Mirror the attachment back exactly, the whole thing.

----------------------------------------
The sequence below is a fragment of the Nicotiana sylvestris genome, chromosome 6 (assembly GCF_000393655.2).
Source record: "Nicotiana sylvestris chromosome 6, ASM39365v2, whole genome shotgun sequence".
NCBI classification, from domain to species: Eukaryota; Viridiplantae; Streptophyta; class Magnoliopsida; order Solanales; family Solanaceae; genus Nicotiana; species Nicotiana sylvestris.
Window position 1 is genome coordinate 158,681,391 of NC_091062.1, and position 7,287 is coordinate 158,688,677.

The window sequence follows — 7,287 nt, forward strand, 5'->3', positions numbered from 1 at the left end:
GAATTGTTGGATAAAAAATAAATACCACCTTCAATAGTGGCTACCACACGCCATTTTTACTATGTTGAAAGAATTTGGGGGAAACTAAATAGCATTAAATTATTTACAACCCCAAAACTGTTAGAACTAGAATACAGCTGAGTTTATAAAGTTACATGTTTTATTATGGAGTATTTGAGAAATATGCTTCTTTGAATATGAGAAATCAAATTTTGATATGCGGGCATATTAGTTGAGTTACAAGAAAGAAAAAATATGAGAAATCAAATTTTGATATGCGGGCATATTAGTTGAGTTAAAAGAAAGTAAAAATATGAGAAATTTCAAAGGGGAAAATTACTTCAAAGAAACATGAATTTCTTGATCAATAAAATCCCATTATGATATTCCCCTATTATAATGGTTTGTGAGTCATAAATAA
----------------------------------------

The sequence below is a fragment of the Nicotiana sylvestris genome, chromosome 6 (assembly GCF_000393655.2).
Source record: "Nicotiana sylvestris chromosome 6, ASM39365v2, whole genome shotgun sequence".
NCBI classification, from domain to species: Eukaryota; Viridiplantae; Streptophyta; class Magnoliopsida; order Solanales; family Solanaceae; genus Nicotiana; species Nicotiana sylvestris.
Window position 1 is genome coordinate 158,681,391 of NC_091062.1, and position 7,287 is coordinate 158,688,677.

The window sequence follows — 7,287 nt, forward strand, 5'->3', positions numbered from 1 at the left end:
GAATTGTTGGATAAAAAATAAATACCACCTTCAATAGTGGCTACCACACGCCATTTTTACTATGTTGAAAGAATTTGGGGGAAACTAAATAGCATTAAATTATTTACAACCCCAAAACTGTTAGAACTAGAATACAGCTGAGTTTATAAAGTTACATGTTTTATTATGGAGTATTTGAGAAATATGCTTCTTTGAATATGAGAAATCAAATTTTGATATGCGGGCATATTAGTTGAGTTACAAGAAAGAAAAAATATGAGAAATCAAATTTTGATATGCGGGCATATTAGTTGAGTTAAAAGAAAGTAAAAATATGAGAAATTTCAAAGGGGAAAATTACTTCAAAGAAACATGAATTTCTTGATCAATAAAATCCCATTATGATATTCCCCTATTATAATGGTTTGTGAGTCATAAATAA